Alcohol will no longer be sold in Parliament after the 10 p.m. curfew after criticism that bars for MPs were exempt from coronavirus rules.
A spokesman for parliament said: “Alcohol is not sold anywhere on parliament grounds after 10 p.m.”
It comes after The Times reported that Parliament’s bars were classified as working canteens – and exempted them from the rules.
According to The timesThe bars and restaurants used by MPs and lords and their staff do not have to be closed.
They also didn’t have to collect contact information for customers – unlike any other hotel company in the country.
Some bars in Parliament have reopened after the lockdown, including the Pugin Room, Strangers ‘Dining Room, the Adjournment and the Members’ Smoking Room.
A House of Commons spokeswoman told The Times: “We continue to pursue social distancing and cleaning measures as a Covid-safe workplace to reduce the transmission of the disease through social distancing signage, one-way systems, socially distant seating arrangements. contactless payment, maneuvering and additional cleaning. “
After Parliament’s decision to stop selling alcohol after 10pm, Labor Party’s deputy leader Angela Rayner tweeted, “Well, if we ask others to obey the rules, we have to obey them too, they are really basic things. “
Greater Manchester Mayor Andy Burnham has called for an urgent review of the 10pm “tough” curfew in pubs, bars and restaurants, warning that it could “do more harm than good”.
Mr Burnham said the early closure creates a rush for non-licenses and creates an incentive for people to congregate in each other’s homes.
Health Secretary Helen Whately said the government was open to the new coronavirus regulations that went into effect in England on Thursday.
Mr Burnham’s warning came after footage of crowds was circulated in the city center on Saturday night of people gathering on public transport and queuing outside shops to buy more alcohol.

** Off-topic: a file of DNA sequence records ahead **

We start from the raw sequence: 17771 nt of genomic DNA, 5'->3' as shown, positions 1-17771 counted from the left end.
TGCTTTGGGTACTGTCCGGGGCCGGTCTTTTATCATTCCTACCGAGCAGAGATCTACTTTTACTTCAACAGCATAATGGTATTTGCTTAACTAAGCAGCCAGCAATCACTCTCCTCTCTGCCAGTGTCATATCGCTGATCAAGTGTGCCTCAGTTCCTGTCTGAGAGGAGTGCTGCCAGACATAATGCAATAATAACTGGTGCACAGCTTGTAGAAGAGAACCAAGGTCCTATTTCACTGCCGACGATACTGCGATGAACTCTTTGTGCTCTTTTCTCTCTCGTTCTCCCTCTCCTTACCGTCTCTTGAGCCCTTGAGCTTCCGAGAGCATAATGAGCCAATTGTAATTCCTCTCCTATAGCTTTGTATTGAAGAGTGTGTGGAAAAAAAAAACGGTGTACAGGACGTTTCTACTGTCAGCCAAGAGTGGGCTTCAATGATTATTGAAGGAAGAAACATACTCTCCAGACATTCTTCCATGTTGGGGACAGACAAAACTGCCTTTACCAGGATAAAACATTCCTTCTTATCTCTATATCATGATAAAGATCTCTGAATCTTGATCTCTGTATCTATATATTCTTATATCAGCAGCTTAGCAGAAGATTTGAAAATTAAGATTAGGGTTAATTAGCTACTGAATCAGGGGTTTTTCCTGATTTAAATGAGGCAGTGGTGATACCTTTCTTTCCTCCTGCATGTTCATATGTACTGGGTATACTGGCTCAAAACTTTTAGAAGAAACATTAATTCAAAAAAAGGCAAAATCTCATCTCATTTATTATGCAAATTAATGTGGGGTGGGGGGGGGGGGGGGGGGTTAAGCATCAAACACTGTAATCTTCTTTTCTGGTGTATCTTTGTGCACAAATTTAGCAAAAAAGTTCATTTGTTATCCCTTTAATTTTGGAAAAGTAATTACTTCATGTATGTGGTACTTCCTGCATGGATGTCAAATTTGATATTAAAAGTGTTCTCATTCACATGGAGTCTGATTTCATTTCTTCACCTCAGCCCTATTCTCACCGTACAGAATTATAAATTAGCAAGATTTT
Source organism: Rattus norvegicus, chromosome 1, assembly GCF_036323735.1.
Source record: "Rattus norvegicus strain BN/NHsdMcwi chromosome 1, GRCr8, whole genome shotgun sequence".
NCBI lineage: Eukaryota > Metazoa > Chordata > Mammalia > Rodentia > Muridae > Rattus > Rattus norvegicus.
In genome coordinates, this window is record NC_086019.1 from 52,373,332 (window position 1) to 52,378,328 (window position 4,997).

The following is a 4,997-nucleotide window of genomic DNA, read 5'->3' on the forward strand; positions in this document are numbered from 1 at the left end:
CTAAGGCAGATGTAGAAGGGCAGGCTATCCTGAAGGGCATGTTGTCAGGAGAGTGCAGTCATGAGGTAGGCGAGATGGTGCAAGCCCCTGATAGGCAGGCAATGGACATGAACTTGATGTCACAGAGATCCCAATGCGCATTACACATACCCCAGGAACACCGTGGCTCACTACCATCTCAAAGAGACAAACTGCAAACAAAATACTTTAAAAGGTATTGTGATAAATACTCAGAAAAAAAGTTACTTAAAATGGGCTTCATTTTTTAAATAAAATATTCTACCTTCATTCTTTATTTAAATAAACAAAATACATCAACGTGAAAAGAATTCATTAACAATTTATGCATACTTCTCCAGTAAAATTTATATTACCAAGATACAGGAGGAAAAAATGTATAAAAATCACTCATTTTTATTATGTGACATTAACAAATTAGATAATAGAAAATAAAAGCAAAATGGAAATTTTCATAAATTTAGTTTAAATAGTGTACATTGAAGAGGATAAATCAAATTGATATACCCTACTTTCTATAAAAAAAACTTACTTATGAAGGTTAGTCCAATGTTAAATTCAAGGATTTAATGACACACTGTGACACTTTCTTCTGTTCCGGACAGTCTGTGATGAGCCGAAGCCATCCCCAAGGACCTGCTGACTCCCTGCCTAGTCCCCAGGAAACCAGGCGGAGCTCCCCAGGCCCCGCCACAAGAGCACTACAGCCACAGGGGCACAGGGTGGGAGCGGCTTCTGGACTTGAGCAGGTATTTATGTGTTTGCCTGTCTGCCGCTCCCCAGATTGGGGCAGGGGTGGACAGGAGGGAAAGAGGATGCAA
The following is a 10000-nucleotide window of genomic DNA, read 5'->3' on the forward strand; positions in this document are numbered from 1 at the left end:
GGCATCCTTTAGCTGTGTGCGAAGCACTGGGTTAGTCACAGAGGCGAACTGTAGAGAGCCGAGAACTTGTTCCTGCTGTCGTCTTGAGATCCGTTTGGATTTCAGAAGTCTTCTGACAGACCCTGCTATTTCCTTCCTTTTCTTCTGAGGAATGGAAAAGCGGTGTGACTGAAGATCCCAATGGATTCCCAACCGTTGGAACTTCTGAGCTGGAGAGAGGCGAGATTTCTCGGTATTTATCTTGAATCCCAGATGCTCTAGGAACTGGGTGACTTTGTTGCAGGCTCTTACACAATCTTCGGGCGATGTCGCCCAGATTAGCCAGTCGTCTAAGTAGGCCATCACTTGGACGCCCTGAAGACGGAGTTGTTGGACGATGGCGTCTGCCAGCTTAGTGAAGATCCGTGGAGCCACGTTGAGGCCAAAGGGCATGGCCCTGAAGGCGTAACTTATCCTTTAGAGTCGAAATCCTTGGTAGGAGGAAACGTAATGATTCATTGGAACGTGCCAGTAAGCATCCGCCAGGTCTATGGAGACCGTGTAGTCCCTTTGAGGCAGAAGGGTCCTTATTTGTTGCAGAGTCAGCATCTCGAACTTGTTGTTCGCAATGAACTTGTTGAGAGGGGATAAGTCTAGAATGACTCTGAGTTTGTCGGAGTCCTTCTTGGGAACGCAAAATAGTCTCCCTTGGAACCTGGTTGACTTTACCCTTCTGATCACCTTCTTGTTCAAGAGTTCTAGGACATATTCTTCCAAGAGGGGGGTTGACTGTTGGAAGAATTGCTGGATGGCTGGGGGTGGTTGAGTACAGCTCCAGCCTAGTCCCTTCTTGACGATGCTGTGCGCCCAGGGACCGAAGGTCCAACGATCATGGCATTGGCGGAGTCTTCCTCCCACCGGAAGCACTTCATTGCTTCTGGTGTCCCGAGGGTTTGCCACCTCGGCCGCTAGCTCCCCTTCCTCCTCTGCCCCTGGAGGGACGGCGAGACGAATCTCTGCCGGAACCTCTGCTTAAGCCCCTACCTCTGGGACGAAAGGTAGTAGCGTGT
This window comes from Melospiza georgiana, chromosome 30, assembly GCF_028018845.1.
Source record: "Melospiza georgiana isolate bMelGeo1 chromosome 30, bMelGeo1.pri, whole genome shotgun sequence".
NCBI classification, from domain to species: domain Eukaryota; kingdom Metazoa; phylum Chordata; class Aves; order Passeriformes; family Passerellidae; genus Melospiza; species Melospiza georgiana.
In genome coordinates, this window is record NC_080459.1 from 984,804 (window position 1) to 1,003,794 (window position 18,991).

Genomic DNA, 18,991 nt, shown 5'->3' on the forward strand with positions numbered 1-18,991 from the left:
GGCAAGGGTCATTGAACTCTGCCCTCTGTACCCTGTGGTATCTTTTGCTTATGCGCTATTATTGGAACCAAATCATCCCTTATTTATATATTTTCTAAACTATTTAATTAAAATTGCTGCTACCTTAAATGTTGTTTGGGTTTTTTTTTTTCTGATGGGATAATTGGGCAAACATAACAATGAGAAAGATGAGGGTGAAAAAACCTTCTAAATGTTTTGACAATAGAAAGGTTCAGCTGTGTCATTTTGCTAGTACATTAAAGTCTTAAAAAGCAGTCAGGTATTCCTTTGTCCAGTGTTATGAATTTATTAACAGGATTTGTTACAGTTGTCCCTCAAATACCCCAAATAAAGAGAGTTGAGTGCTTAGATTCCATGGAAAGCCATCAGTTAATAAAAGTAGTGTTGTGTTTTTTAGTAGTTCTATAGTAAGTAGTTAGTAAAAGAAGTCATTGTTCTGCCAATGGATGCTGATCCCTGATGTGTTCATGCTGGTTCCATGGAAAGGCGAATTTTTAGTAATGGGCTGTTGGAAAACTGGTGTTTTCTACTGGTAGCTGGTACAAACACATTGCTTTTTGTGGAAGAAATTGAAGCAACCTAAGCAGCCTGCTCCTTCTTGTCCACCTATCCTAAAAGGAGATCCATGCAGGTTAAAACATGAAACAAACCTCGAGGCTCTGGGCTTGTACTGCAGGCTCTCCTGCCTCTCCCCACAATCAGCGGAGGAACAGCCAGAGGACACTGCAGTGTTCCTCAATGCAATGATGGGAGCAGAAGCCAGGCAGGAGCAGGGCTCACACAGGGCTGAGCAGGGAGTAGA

“I received reports that the supermarkets were crowded with people gathering,” he told BBC Radio 4’s Today program.
“I think there is an urgent need to review emerging evidence from police forces across the country.
“My gut feeling is that this curfew does more harm than good. It creates an incentive for people to gather in the street, or rather at home.
“This is the opposite of what our local restrictions are trying to do here. I don’t think this has been fully thought out. “
He suggested that one option could be to impose a 9:00 p.m. curfew on alcohol sales in stores to prevent licenses from going out of circulation after pubs close.
John Apter, national police federation chairman, said police are having difficulty dispersing large crowds that were gathering with limited numbers of officers available.
“Maybe you only have one or two people on a busy main street at 10 p.m. when hundreds and hundreds of people take to the streets,” he said today.
“My colleagues will do their best to encourage and force people to keep going, but it’s really difficult.
“All you need is a hostile group to turn against these officials and the city center resources have been used up for this one incident.”
Ms. Whately said ministers are trying to learn from experience but that the government had to respond to rising infection rates.
“It is clearly early. We only changed that rule last week, ”she told the Today program.
“We are open to how we can best proceed. The steps we took, particularly with the 10pm curfew, we took over the summer in a few spots where localized outbreaks and hospitality were part of the picture.
“We’re always learning and seeing what has the biggest impact, but we clearly need to take a step because we’ve seen rates rise across the country.”
Professor Susan Michie, the director of the London Center for Behavioral Change at University College, said the 10pm curfew issues should have been anticipated.
“The measure is another example of a restriction put in place with a coherent strategy and without sufficient consultation with relevant experts and communities,” she said.
Robert Dingwall, a professor of sociology at Nottingham Trent University, said this was another example of “government politics as patricians”.
“When was the last time any of those involved in this decision was in a pub in the city center? The disdain for the night pub reflects the puritan phase of public health that has shaped so many interventions, ”he said.
“Anyone with a basic understanding of sociology, anthropology, social law studies, or criminology would have predicted the transport chaos described by Andy Burnham – and the street festivals we saw elsewhere.”